> agg = DT[,last(value),by=list(ID,F0YR)]
> agg
   ID F0YR V1
1:  A    1  1
2:  A    4  2
3:  A    7  3
4:  B    1  4
5:  B    4  5
6:  B    7  7

I called it agg because I couldn't think of a better name. In this case you wanted last which isn't really an aggregate as such, but you know what I mean.

Then update DT by reference by group. Here we're grouping by i.

setkey(DT,ID,F1YR)
DT[agg,newcol:=V1]
    ID MONTH F0YR F1YR value newcol
 1:  A   100    1    4     1      2
 2:  A   101    1    4     1      2
 3:  A   102    1    4     1      2
 4:  A   103    4    7     2      3
 5:  A   104    4    7     2      3
 6:  A   105    4    7     2      3
 7:  A   106    7    9     3     NA
 8:  A   107    7    9     3     NA
 9:  A   108    7    9     3     NA
10:  B   100    1    4     4      5
11:  B   101    1    4     4      5
12:  B   102    1    4     4      5
13:  B   103    4    7     5      7
14:  B   104    4    7     5      7
15:  B   105    4    7     5      7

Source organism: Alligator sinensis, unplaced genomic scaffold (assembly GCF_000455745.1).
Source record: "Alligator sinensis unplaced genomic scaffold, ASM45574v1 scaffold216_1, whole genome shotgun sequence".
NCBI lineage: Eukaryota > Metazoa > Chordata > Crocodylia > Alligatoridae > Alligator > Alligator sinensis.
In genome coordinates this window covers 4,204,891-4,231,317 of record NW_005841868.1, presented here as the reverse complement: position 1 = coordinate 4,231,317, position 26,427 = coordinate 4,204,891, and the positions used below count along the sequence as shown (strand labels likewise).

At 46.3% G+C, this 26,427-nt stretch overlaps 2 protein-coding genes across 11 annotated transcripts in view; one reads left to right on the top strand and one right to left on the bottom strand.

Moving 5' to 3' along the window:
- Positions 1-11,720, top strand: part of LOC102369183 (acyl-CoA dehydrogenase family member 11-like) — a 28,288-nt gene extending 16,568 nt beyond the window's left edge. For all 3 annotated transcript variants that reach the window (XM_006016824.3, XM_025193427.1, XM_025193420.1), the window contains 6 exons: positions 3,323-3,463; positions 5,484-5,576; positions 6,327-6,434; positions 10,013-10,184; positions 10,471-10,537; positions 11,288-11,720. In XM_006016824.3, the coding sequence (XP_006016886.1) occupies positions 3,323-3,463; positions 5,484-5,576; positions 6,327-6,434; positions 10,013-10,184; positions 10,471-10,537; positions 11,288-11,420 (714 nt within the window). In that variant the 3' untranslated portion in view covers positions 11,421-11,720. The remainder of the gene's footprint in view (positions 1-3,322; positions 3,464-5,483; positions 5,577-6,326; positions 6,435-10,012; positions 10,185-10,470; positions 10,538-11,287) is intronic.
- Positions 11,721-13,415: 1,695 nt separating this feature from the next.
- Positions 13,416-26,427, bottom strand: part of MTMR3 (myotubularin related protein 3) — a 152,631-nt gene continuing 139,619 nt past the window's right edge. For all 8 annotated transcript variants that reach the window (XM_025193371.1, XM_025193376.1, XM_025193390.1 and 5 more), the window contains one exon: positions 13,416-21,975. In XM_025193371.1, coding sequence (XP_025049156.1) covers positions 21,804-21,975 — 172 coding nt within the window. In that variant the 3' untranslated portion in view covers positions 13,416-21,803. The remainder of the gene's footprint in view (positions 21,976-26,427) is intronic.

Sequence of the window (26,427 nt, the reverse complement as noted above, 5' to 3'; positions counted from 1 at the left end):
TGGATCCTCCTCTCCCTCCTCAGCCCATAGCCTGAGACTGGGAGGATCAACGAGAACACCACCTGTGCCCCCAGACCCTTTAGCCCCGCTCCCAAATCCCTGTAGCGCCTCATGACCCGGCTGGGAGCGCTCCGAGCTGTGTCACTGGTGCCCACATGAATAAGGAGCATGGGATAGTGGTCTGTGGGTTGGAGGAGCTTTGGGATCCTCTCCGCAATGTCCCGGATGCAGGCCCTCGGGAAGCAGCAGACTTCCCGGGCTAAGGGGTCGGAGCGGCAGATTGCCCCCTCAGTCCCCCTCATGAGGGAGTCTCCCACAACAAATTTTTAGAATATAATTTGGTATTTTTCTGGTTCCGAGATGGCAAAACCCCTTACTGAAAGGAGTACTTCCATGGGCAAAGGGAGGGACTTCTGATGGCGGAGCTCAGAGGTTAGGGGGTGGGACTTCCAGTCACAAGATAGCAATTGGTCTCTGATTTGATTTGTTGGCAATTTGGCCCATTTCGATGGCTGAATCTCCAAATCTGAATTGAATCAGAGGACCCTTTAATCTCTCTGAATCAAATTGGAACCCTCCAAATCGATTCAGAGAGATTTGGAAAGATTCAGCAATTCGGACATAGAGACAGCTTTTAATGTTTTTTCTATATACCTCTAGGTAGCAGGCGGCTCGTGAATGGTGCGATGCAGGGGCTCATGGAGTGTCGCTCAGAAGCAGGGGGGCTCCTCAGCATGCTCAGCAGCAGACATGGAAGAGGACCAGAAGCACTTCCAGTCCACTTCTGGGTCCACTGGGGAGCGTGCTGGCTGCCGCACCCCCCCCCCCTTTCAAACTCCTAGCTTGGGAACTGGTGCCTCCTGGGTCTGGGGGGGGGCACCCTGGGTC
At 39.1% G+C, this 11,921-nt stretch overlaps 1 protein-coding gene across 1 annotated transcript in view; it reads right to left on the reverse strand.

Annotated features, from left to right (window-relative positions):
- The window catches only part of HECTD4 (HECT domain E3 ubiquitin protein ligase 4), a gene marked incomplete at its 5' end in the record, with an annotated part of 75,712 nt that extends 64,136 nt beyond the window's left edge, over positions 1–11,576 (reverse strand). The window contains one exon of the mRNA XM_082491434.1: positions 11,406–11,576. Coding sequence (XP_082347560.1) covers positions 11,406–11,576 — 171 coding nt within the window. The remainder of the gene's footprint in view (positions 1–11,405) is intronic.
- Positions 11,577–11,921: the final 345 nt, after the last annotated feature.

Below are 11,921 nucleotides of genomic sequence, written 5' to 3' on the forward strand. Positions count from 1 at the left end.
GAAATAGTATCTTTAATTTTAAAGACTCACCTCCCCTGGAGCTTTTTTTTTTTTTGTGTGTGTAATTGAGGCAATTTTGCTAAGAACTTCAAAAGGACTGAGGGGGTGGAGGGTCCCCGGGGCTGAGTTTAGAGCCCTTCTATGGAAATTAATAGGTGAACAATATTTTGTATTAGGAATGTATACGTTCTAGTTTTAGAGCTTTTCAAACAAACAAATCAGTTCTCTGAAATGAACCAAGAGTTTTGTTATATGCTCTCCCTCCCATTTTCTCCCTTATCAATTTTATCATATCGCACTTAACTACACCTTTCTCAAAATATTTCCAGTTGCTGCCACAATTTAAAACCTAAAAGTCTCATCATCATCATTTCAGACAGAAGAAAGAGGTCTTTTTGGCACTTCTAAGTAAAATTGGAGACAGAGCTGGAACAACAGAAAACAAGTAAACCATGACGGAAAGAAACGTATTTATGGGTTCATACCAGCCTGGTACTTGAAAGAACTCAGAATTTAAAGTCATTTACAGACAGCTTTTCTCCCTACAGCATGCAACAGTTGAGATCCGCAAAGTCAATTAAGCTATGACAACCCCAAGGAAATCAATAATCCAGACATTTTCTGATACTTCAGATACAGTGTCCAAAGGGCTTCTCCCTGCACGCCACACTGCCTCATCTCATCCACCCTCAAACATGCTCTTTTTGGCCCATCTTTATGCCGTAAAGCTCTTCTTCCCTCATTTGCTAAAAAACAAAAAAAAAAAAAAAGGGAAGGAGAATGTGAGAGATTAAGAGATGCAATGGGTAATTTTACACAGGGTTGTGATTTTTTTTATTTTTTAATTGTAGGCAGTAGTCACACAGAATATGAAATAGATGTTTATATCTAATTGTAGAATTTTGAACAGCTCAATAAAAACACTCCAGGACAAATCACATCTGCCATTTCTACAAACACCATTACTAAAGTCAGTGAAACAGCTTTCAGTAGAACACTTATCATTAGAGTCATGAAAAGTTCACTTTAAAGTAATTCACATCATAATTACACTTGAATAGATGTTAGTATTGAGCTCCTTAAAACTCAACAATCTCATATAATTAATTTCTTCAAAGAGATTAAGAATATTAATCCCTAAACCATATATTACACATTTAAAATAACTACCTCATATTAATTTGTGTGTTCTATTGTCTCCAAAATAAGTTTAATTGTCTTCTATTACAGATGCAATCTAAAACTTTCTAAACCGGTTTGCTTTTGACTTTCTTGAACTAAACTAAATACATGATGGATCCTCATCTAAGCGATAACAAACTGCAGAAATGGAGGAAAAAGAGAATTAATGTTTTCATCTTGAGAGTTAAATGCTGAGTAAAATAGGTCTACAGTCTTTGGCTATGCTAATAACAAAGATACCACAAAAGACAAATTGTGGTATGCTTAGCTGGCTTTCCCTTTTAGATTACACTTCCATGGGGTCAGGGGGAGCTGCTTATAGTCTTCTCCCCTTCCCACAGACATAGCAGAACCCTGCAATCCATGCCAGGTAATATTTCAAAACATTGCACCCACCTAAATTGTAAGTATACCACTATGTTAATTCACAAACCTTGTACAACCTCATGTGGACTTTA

16:  B   106    7    9     6     NA
17:  B   107    7    9     6     NA
18:  B   108    7    9     7     NA

Is that right? Not sure I fully followed. Those ops should be very fast, without any copies, and should scale to large data. At least, that's the intention.

share|improve this answer
    
Great answer, Matthew, many thanks. This does exactly what I want. One question though: Your answer looks, except for the newcol:=V1 part, pretty straightforward and I thought I tried every possible combination, which includes the aggregate first and then join mantra. Therefore, I just run your answer with DT[agg] instead of DT[agg,newcol:=V1]. Now, my DT looks pretty different: it only has 14 rows and some NAs for MONTH. Why is that? I just thought the newcol:=V1 renames V1 to newcol. What do I miss here? –  Christoph_J Jun 14 '12 at 19:53
2  
@Christoph_J Great. No, := never renames columns. setnames() renames columns. := assigns by reference to existing or new columns. The part you may be missing is that non-join columns in i (i.e. columns not involved in the join, in this case V1) can be used in j, thanks to join inherited scope. Try removing the newcol:= bit instead to see that. Or study the example in ?data.table of # join inherited scope. DT[agg] returns NAs for the no matches. := on the other hand updates DT by reference; there's nothing to update when the i row has no match in DT. –  Matt Dowle Jun 14 '12 at 21:38
    
Thanks, I will definitely look into that! Your package has just too much cool stuff to keep up with it ;-) –  Christoph_J Jun 15 '12 at 6:55